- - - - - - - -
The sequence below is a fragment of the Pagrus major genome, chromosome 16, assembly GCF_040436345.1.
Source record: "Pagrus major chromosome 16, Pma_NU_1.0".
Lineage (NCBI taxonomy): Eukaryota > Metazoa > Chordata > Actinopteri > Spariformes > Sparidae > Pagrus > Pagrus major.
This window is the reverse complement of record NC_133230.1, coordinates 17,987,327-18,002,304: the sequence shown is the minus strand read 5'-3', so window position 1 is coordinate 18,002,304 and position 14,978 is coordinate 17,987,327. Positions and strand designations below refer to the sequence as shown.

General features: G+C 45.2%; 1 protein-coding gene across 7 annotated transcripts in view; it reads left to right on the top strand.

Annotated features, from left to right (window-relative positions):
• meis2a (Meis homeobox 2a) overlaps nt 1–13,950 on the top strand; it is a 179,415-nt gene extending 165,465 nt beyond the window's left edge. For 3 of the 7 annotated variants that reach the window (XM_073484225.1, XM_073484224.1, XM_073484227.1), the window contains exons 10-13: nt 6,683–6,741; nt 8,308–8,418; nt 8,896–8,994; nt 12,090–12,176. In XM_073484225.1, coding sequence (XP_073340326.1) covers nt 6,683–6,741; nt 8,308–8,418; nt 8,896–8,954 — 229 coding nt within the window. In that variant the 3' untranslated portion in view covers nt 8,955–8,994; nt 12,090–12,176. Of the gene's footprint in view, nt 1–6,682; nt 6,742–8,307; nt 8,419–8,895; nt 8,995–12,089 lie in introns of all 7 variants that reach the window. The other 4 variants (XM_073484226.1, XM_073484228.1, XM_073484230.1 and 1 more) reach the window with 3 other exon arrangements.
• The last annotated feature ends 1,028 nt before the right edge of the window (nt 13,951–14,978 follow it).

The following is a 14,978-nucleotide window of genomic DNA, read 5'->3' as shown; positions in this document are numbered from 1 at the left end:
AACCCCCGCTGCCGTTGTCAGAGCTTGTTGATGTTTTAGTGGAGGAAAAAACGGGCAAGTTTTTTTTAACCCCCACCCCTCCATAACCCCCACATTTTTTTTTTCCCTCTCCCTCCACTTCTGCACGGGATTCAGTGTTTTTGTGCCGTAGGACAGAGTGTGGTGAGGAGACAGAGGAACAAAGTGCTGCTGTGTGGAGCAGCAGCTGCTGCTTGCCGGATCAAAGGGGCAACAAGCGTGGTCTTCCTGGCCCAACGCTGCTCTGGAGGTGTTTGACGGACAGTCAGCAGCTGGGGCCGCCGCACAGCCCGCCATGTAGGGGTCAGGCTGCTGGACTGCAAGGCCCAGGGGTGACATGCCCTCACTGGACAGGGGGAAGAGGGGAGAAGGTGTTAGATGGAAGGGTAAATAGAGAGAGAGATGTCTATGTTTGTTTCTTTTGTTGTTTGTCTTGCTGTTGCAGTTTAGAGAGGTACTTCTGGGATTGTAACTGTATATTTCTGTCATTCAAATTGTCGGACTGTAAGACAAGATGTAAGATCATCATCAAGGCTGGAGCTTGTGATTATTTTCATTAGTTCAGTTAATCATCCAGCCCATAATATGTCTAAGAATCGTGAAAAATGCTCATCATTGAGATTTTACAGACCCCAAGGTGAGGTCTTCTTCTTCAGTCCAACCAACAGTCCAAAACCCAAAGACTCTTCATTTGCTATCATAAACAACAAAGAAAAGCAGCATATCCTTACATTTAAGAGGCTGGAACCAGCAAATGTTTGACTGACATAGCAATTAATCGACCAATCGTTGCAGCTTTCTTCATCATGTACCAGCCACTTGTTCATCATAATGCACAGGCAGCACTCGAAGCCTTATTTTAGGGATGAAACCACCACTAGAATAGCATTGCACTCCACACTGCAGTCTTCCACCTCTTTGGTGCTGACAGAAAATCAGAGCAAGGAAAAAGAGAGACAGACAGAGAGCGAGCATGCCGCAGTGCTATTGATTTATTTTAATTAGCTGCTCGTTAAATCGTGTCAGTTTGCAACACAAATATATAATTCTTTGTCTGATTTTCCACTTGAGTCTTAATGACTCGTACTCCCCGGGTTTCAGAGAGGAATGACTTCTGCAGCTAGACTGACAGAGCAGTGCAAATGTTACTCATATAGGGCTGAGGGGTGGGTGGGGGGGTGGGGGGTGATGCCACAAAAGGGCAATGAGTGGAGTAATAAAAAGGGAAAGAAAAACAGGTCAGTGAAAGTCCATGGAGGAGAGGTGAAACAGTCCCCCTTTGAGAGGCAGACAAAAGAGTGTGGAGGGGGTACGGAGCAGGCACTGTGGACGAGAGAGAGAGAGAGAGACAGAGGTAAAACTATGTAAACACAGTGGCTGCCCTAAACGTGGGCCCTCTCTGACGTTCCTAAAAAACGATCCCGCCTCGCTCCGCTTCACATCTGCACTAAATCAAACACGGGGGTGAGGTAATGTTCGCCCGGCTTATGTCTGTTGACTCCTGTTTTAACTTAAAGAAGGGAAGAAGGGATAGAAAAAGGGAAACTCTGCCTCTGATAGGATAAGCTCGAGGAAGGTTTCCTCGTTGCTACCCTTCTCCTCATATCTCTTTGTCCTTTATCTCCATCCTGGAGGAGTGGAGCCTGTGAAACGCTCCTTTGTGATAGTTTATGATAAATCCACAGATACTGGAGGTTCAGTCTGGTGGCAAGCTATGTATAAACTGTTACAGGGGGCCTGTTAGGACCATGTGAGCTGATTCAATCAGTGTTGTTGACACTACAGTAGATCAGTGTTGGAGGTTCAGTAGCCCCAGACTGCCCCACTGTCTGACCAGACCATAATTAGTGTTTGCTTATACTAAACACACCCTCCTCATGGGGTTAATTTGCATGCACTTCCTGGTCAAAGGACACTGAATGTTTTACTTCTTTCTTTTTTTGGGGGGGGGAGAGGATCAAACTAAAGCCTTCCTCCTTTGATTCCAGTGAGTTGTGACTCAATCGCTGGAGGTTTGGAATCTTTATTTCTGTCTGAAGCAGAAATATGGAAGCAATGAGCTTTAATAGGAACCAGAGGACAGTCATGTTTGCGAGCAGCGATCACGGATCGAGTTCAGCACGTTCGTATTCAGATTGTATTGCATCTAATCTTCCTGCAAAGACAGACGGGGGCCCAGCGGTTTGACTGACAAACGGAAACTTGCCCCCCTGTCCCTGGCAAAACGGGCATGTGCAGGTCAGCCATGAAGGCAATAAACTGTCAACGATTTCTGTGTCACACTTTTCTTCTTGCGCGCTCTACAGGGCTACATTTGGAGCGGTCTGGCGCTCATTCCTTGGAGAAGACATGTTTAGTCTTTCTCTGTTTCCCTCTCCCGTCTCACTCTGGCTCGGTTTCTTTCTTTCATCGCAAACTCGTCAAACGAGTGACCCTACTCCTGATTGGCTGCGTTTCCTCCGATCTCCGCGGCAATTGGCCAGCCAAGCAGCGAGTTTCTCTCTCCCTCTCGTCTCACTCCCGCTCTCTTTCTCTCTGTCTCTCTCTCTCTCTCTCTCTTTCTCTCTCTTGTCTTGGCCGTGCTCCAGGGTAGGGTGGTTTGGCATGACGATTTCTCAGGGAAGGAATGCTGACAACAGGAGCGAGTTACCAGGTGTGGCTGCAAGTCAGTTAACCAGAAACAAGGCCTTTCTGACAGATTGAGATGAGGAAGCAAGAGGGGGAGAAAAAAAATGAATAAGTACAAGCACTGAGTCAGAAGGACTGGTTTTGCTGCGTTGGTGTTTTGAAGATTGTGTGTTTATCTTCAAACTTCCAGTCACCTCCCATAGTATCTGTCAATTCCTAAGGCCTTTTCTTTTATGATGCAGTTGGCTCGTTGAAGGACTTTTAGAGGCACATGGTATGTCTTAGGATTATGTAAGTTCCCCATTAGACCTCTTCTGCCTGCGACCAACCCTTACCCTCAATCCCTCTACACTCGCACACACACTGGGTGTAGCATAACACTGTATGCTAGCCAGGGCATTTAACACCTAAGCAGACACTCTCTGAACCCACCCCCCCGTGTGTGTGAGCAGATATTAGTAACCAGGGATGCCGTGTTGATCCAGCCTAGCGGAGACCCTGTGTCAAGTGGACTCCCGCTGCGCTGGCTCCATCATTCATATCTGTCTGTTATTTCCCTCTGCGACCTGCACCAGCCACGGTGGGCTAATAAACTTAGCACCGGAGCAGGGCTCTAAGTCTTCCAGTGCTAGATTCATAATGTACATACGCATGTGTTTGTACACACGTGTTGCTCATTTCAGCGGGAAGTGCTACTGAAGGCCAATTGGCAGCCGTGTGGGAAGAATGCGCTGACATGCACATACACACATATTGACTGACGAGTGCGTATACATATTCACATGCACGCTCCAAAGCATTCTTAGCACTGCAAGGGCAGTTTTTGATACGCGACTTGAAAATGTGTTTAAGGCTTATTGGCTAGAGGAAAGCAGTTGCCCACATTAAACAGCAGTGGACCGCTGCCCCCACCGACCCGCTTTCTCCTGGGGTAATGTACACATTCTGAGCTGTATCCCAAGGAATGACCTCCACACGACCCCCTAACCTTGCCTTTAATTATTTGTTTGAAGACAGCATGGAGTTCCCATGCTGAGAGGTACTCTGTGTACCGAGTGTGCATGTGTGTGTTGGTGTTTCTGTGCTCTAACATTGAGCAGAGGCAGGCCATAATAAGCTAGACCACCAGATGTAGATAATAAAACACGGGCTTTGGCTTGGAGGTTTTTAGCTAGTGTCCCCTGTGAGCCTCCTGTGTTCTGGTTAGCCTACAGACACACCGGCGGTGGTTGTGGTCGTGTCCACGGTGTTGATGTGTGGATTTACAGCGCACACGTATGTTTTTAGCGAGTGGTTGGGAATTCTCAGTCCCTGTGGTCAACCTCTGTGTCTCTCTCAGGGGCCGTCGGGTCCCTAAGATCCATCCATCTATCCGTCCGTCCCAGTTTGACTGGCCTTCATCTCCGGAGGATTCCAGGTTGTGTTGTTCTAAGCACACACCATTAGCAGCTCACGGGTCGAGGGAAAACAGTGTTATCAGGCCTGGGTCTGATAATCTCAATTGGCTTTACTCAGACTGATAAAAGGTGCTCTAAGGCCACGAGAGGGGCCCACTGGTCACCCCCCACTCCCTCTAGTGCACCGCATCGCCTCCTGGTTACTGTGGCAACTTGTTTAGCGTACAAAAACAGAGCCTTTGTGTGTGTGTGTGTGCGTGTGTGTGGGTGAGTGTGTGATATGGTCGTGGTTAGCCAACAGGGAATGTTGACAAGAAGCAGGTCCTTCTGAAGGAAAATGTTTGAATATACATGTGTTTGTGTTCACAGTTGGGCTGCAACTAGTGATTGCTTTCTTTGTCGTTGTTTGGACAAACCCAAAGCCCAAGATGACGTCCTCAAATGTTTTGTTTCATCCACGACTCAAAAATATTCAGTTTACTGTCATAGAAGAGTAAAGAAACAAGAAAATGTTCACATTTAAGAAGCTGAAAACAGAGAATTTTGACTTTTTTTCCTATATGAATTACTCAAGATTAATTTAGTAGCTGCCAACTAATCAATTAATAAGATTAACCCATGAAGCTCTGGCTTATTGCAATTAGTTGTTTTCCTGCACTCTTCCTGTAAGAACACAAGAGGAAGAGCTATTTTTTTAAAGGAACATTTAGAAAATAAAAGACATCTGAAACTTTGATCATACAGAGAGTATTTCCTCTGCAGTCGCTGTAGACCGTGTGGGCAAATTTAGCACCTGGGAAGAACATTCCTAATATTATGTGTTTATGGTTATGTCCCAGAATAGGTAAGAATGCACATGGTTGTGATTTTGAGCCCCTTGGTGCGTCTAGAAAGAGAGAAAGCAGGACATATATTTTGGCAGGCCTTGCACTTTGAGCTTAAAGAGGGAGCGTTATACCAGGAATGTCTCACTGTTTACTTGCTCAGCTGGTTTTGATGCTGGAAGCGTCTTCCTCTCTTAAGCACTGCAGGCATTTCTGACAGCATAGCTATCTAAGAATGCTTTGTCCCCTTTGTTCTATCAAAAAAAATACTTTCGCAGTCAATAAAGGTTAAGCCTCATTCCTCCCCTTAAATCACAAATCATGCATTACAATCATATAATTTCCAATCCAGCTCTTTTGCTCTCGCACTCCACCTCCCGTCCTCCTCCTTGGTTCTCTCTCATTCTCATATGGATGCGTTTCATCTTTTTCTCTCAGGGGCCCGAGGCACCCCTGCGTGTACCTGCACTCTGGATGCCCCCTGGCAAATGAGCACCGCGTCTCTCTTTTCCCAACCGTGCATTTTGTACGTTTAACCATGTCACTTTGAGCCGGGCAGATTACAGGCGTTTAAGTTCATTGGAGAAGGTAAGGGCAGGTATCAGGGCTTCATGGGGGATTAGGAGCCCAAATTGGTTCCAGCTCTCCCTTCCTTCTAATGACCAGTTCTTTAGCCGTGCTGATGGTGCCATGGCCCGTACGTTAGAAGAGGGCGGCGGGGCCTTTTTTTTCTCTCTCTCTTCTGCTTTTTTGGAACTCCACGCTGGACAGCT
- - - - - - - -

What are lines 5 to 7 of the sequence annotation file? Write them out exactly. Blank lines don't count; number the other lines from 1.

General features: G+C 45.2%; 1 protein-coding gene across 7 annotated transcripts in view; it reads left to right on the top strand.

Annotated features, from left to right (window-relative positions):
• meis2a (Meis homeobox 2a) overlaps nt 1–13,950 on the top strand; it is a 179,415-nt gene extending 165,465 nt beyond the window's left edge. For 3 of the 7 annotated variants that reach the window (XM_073484225.1, XM_073484224.1, XM_073484227.1), the window contains exons 10-13: nt 6,683–6,741; nt 8,308–8,418; nt 8,896–8,994; nt 12,090–12,176. In XM_073484225.1, coding sequence (XP_073340326.1) covers nt 6,683–6,741; nt 8,308–8,418; nt 8,896–8,954 — 229 coding nt within the window. In that variant the 3' untranslated portion in view covers nt 8,955–8,994; nt 12,090–12,176. Of the gene's footprint in view, nt 1–6,682; nt 6,742–8,307; nt 8,419–8,895; nt 8,995–12,089 lie in introns of all 7 variants that reach the window. The other 4 variants (XM_073484226.1, XM_073484228.1, XM_073484230.1 and 1 more) reach the window with 3 other exon arrangements.